Points of Risk
- Failure to obtain all applicable medical, hospital and other clinical records upon which managed care determination are made.
- Failure to have patients evaluated by clinicians with the appropriate type of training, experience, and credentials.
- Failure to confer directly with the gatekeepers with respect to their determinations for the patient's care and vigorously defending patient needs.
- Failure to be the patient's advocate versus the managed care authority.
- Allowing the gatekeeper's judgment to prevail rather than the treating doctor's.
- Accepting the gatekeeper's threats to dismiss the treating doctor because the doctor disagrees with the management authority.
- Allowing harassment of the clinicians by imposing unreasonable deadlines or treatment plans.
- Allowing contractual obligations to supersede clinical judgment which are not in the patient's best interest.
- Allowing gatekeepers to steer patients to others against the patient's wishes.
Risk Management Strategies
A. Investigate and review all policies, contracts, consent forms, marketing materials, and utilization manuals. Pay attention to the small print. Don't get stampeded in agreeing to a managed care organization's (MCO) protocols because you are afraid to be left out. Remember your professional obligations.
B. Don't allow the gatekeeper or arbitrary treatment protocols to govern the level of care the patient receives. The responsiblity for appropriate care is the treating doctor's.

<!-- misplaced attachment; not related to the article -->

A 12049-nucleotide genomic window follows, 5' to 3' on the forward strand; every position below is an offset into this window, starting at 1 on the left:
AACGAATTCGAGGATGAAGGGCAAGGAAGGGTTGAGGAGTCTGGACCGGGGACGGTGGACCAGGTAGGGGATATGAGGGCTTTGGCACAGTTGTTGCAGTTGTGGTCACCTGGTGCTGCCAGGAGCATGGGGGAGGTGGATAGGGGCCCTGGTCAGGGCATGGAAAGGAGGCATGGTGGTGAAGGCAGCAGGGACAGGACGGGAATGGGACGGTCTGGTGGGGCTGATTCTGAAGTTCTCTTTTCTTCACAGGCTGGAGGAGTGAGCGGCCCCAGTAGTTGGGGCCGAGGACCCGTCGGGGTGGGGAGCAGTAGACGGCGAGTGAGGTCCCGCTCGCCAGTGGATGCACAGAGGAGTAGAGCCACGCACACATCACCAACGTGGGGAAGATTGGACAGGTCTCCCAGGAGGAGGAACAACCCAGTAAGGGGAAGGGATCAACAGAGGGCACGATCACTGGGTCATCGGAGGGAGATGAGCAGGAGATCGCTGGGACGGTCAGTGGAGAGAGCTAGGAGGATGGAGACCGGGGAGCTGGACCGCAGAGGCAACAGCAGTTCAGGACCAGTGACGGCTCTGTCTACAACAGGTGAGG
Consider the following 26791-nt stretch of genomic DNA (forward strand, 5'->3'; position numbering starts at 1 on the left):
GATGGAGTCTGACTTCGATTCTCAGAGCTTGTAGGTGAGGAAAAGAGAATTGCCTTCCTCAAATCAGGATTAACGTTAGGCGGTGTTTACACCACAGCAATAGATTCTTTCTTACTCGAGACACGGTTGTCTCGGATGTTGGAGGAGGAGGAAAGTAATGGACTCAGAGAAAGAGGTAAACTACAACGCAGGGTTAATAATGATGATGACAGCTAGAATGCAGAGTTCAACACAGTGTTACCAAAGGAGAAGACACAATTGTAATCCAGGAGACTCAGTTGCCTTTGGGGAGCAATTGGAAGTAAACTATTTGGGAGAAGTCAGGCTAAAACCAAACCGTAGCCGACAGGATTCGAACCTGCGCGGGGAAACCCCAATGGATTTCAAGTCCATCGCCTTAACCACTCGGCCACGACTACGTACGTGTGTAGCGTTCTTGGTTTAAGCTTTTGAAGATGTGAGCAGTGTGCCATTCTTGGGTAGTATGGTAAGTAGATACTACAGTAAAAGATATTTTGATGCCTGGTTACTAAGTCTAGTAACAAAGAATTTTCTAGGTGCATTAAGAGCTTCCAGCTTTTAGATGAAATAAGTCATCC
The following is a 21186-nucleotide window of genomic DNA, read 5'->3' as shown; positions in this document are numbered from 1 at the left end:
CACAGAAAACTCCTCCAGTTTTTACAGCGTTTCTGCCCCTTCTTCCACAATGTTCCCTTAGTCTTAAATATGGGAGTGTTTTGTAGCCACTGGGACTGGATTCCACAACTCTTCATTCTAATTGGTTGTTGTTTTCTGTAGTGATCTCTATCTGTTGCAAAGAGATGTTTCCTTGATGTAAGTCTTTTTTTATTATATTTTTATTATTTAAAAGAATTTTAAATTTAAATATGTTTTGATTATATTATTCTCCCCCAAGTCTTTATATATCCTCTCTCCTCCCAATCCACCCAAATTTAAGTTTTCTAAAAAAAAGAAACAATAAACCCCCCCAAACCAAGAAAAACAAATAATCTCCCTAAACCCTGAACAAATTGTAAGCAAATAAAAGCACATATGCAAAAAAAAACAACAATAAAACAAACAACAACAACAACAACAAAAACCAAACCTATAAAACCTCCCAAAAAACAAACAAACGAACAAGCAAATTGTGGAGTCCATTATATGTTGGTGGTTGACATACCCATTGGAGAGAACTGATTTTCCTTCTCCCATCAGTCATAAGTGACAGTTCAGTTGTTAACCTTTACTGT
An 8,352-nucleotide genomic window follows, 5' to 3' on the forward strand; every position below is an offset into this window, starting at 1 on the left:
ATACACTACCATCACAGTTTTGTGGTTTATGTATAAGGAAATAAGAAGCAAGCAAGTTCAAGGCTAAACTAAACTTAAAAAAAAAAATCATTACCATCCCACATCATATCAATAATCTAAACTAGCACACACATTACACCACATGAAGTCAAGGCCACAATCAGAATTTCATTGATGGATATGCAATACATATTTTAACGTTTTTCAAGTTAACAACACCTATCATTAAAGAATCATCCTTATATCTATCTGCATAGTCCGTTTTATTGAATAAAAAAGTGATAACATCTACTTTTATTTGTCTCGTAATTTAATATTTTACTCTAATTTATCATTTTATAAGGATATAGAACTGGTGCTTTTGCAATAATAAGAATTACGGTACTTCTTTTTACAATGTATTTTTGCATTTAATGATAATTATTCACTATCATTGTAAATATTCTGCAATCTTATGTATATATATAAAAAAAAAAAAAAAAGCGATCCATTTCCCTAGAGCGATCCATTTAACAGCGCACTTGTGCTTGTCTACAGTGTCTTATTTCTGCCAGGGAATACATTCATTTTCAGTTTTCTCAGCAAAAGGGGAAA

C. Don't allow claims adjusters, gatekeepers, or phony treatment plans to make patient determinations.
D. Clearly determine the appeals process if your clinical decisions are rejected. Does the plan allow for impartial evaluations by doctors not employed by the managed care company? Otherwise, the fox is guarding the hen house.
E. Determine the timetable for appeals and how reasonable they are with the real world.
F. Review the basis for the treatment determinations by which the MCO obliges you to practice. How valid are they? Do they represent patient care or the bottom line?
G. Support the public disclosure of the MCO's profitability statutes. The press suggests 27-34 percent annual profit to these companies, while they reduce care and the doctors' income.
H. Ask for legal endorsement which states that the treatment of patients is the sole responsiblity of the clinician and not anyone else.
I. Study the PR materials used for marketing and make sure they are not misleading when it comes to chiropractic care.
J. Make sure what exactly your malpractice covers and does not in the MCO setting.
K. Don't sign with an MCO without a lawyer reviewing the proposal.
The treating doctor is ultimately responsible for patient care. Don't let the MCO interfere with your patient care and place you in jeopardy. Ask the MCO what legal protection you will receive from them and then check it out with your malpractice company. "Trust but verify" was former President Reagan's perspective when it came to the USSR. Not a bad idea for the 21st century chiropractic physician to remember before signing any MCO contracts.
Arnold Cianciulli, DC, MS
Bayonne, New Jersey